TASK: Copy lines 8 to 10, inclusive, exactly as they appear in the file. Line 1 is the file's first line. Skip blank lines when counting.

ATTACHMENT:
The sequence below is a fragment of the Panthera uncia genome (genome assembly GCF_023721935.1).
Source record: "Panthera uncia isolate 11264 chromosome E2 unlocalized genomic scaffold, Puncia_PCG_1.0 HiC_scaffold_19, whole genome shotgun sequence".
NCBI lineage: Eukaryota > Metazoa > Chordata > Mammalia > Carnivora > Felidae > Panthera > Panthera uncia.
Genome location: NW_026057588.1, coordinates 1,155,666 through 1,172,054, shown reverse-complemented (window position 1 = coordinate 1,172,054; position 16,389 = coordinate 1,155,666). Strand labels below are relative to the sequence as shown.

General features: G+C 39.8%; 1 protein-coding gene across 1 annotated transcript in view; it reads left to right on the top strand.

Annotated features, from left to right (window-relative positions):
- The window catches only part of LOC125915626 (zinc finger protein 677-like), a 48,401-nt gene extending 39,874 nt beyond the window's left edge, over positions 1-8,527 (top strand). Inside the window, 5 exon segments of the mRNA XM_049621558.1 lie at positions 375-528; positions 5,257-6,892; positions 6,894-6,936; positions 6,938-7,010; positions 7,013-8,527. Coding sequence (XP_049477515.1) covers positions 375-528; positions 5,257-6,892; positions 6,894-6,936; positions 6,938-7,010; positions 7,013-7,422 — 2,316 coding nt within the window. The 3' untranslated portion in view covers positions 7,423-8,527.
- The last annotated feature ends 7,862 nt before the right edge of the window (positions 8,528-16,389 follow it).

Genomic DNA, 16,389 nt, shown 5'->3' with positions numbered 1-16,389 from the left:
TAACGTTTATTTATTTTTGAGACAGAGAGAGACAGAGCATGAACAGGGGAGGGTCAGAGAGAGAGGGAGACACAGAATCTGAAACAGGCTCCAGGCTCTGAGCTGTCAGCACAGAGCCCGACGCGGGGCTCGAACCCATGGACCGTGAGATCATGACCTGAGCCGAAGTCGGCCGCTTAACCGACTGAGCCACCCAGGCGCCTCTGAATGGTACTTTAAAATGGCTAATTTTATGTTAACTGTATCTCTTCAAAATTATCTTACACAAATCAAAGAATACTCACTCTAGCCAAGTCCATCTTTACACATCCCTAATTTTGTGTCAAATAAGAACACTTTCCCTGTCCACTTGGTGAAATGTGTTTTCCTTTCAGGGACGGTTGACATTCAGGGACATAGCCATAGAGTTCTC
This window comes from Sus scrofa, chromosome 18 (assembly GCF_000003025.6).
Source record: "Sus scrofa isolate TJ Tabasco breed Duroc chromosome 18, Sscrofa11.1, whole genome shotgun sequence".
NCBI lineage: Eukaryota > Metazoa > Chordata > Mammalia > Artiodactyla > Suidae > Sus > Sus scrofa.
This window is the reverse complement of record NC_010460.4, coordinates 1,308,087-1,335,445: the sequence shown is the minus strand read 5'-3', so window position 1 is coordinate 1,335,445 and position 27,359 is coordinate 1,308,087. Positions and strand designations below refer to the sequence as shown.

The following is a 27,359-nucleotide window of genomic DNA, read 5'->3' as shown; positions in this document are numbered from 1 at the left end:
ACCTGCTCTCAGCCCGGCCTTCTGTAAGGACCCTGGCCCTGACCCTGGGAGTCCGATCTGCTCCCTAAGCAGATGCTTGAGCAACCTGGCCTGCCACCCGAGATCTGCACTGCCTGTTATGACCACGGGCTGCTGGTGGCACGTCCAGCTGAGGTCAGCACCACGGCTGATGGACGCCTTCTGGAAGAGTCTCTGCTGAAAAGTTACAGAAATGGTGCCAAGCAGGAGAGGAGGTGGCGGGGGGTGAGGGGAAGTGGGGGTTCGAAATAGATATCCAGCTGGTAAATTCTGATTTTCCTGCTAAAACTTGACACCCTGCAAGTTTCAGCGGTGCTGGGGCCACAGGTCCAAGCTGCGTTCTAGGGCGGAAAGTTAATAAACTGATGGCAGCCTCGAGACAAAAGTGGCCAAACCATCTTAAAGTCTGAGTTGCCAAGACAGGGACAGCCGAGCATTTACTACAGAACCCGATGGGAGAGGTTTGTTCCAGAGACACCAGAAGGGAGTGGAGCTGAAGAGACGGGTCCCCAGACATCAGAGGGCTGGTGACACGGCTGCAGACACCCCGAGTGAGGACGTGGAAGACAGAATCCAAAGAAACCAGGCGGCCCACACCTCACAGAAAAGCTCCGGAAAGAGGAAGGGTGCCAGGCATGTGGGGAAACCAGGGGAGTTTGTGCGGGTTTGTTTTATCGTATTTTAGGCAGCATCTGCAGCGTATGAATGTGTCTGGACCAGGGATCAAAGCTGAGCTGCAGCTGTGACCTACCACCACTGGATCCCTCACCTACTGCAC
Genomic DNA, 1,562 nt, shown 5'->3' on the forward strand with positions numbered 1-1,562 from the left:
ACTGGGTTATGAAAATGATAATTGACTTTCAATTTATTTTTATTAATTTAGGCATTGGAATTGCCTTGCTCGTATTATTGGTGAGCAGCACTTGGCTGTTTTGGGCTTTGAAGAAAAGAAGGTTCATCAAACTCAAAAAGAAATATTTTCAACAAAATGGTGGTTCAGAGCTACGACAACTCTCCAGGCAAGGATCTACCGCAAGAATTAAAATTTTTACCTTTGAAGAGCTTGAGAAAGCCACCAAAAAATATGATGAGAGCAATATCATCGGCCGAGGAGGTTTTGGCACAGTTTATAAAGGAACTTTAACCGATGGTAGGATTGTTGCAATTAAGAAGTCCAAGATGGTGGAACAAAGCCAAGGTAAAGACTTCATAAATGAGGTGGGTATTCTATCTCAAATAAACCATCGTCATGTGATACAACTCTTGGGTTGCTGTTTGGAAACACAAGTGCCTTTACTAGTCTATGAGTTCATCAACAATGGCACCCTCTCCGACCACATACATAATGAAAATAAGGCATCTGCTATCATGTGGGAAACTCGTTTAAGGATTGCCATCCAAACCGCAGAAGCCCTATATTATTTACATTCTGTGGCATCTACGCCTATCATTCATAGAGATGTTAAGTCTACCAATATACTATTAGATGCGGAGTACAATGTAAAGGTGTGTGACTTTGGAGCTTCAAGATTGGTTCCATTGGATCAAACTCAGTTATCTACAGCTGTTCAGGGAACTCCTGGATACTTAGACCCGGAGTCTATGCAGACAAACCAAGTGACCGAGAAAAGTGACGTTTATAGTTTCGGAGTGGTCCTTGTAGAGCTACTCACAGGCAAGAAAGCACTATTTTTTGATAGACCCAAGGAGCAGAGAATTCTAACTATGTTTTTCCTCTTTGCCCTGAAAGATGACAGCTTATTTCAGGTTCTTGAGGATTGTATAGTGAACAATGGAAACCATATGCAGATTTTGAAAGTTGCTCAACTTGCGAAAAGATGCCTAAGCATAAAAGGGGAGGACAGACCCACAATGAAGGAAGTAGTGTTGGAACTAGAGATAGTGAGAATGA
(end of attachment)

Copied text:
- The last annotated feature ends 7,862 nt before the right edge of the window (positions 8,528-16,389 follow it).

Genomic DNA, 16,389 nt, shown 5'->3' with positions numbered 1-16,389 from the left:
TAACGTTTATTTATTTTTGAGACAGAGAGAGACAGAGCATGAACAGGGGAGGGTCAGAGAGAGAGGGAGACACAGAATCTGAAACAGGCTCCAGGCTCTGAGCTGTCAGCACAGAGCCCGACGCGGGGCTCGAACCCATGGACCGTGAGATCATGACCTGAGCCGAAGTCGGCCGCTTAACCGACTGAGCCACCCAGGCGCCTCTGAATGGTACTTTAAAATGGCTAATTTTATGTTAACTGTATCTCTTCAAAATTATCTTACACAAATCAAAGAATACTCACTCTAGCCAAGTCCATCTTTACACATCCCTAATTTTGTGTCAAATAAGAACACTTTCCCTGTCCACTTGGTGAAATGTGTTTTCCTTTCAGGGACGGTTGACATTCAGGGACATAGCCATAGAGTTCTC